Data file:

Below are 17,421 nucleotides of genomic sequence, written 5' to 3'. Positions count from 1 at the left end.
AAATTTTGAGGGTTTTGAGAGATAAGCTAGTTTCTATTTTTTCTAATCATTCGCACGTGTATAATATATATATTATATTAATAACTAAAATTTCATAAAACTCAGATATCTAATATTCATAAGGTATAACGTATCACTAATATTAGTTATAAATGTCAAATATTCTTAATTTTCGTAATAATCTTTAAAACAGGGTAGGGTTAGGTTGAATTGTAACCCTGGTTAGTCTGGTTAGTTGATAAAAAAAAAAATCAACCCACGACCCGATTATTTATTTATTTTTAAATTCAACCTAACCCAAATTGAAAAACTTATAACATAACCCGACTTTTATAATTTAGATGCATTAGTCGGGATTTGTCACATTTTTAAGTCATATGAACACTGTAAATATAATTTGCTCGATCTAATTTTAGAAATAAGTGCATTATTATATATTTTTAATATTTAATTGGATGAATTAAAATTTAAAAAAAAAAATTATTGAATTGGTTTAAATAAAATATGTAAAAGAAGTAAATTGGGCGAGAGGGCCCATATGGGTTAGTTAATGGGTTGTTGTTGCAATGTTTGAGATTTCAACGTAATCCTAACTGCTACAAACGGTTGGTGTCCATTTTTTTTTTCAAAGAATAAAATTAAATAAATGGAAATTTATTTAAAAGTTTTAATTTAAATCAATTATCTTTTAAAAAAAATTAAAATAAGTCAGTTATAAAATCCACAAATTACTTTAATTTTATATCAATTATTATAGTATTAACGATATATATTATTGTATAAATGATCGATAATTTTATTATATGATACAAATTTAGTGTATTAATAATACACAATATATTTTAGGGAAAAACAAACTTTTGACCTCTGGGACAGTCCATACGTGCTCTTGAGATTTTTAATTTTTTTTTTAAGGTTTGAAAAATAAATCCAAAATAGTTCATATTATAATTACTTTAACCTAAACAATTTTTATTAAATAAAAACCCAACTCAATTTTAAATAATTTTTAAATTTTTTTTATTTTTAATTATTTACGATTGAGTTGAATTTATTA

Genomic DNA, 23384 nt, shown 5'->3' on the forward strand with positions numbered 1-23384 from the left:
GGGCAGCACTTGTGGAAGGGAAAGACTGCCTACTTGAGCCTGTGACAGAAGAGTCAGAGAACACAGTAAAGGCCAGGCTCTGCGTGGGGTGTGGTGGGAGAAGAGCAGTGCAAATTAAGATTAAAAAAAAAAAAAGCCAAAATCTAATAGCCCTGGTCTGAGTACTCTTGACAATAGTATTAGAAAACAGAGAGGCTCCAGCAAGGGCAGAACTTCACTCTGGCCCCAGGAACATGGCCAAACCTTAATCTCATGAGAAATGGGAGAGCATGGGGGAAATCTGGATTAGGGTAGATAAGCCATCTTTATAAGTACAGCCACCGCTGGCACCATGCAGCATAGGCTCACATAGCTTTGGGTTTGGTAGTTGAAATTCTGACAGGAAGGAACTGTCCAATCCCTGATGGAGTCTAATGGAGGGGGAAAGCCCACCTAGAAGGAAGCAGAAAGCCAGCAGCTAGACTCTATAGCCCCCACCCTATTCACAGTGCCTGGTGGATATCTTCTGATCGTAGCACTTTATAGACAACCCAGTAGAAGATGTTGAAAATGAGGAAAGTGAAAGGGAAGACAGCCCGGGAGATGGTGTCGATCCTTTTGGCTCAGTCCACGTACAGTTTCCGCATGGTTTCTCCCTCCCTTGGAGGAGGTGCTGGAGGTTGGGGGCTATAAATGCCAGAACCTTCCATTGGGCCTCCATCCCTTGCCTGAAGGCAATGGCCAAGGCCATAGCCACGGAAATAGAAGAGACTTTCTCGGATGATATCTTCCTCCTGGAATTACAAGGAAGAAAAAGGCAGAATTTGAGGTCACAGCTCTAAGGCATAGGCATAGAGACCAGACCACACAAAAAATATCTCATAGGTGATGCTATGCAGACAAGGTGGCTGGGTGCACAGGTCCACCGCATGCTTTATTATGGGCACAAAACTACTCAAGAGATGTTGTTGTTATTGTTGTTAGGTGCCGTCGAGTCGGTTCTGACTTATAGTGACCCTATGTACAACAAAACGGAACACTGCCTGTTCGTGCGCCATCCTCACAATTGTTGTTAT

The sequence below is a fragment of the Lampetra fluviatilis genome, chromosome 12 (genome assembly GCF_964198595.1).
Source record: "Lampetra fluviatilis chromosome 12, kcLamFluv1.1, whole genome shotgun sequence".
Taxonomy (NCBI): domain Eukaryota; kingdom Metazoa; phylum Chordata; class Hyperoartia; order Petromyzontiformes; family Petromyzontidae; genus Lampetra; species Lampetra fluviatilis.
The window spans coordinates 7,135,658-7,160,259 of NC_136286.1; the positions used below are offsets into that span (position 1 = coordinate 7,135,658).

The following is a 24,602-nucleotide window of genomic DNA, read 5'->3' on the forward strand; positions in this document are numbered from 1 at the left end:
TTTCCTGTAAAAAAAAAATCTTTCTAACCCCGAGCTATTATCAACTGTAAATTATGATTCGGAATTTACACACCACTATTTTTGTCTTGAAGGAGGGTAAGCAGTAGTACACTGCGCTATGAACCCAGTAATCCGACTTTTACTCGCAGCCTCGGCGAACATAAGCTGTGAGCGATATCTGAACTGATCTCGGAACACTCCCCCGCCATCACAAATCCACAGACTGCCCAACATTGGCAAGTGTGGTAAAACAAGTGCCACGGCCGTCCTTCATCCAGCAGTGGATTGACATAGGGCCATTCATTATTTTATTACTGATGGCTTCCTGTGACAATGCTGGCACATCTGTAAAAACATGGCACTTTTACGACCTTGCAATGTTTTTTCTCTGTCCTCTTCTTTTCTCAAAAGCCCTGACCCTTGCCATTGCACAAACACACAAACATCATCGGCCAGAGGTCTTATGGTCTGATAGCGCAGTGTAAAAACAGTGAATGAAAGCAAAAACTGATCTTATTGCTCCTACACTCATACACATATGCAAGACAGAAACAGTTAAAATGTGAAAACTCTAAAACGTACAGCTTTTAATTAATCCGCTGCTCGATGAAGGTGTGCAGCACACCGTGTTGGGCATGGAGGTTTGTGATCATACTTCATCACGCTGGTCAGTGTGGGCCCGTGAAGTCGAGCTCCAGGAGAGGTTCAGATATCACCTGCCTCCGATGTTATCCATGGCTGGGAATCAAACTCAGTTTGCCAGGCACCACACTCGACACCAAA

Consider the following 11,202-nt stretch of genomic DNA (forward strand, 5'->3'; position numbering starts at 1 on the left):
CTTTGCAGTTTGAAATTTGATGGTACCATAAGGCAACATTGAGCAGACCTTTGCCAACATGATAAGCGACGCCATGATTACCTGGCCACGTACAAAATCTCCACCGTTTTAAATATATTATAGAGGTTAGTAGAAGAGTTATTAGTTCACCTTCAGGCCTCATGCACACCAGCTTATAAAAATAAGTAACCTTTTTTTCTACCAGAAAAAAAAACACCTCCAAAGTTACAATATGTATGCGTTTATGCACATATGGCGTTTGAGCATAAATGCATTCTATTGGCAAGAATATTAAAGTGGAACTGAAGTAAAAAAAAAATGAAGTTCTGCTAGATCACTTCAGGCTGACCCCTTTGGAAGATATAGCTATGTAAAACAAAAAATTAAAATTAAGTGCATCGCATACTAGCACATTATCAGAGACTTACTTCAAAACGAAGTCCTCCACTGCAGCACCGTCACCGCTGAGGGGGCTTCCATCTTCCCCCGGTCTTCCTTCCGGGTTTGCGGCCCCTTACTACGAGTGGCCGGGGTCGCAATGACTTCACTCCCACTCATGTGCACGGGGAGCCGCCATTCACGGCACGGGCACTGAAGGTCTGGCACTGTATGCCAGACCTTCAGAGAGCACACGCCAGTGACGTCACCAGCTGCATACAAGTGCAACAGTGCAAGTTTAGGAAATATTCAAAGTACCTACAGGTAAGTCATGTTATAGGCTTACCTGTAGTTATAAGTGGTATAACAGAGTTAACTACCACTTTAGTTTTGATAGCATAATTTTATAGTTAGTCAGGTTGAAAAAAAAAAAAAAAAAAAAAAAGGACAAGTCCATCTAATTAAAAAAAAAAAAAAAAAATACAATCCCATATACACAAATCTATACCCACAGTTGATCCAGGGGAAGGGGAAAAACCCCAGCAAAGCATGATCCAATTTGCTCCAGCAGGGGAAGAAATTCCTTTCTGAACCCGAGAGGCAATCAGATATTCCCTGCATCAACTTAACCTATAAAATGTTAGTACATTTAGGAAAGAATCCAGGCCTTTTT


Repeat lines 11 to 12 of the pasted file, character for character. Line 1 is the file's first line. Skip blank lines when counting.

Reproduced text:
Consider the following 11,202-nt stretch of genomic DNA (forward strand, 5'->3'; position numbering starts at 1 on the left):
CTTTGCAGTTTGAAATTTGATGGTACCATAAGGCAACATTGAGCAGACCTTTGCCAACATGATAAGCGACGCCATGATTACCTGGCCACGTACAAAATCTCCACCGTTTTAAATATATTATAGAGGTTAGTAGAAGAGTTATTAGTTCACCTTCAGGCCTCATGCACACCAGCTTATAAAAATAAGTAACCTTTTTTTCTACCAGAAAAAAAAACACCTCCAAAGTTACAATATGTATGCGTTTATGCACATATGGCGTTTGAGCATAAATGCATTCTATTGGCAAGAATATTAAAGTGGAACTGAAGTAAAAAAAAAATGAAGTTCTGCTAGATCACTTCAGGCTGACCCCTTTGGAAGATATAGCTATGTAAAACAAAAAATTAAAATTAAGTGCATCGCATACTAGCACATTATCAGAGACTTACTTCAAAACGAAGTCCTCCACTGCAGCACCGTCACCGCTGAGGGGGCTTCCATCTTCCCCCGGTCTTCCTTCCGGGTTTGCGGCCCCTTACTACGAGTGGCCGGGGTCGCAATGACTTCACTCCCACTCATGTGCACGGGGAGCCGCCATTCACGGCACGGGCACTGAAGGTCTGGCACTGTATGCCAGACCTTCAGAGAGCACACGCCAGTGACGTCACCAGCTGCATACAAGTGCAACAGTGCAAGTTTAGGAAATATTCAAAGTACCTACAGGTAAGTCATGTTATAGGCTTACCTGTAGTTATAAGTGGTATAACAGAGTTAACTACCACTTTAGTTTTGATAGCATAATTTTATAGTTAGTCAGGTTGAAAAAAAAAAAAAAAAAAAAAAAGGACAAGTCCATCTAATTAAAAAAAAAAAAAAAAAATACAATCCCATATACACAAATCTATACCCACAGTTGATCCAGGGGAAGGGGAAAAACCCCAGCAAAGCATGATCCAATTTGCTCCAGCAGGGGAAGAAATTCCTTTCTGAACCCGAGAGGCAATCAGATATTCCCTGCATCAACTTAACCTATAAAATGTTAGTACATTTAGGAAAGAATCCAGGCCTTTTT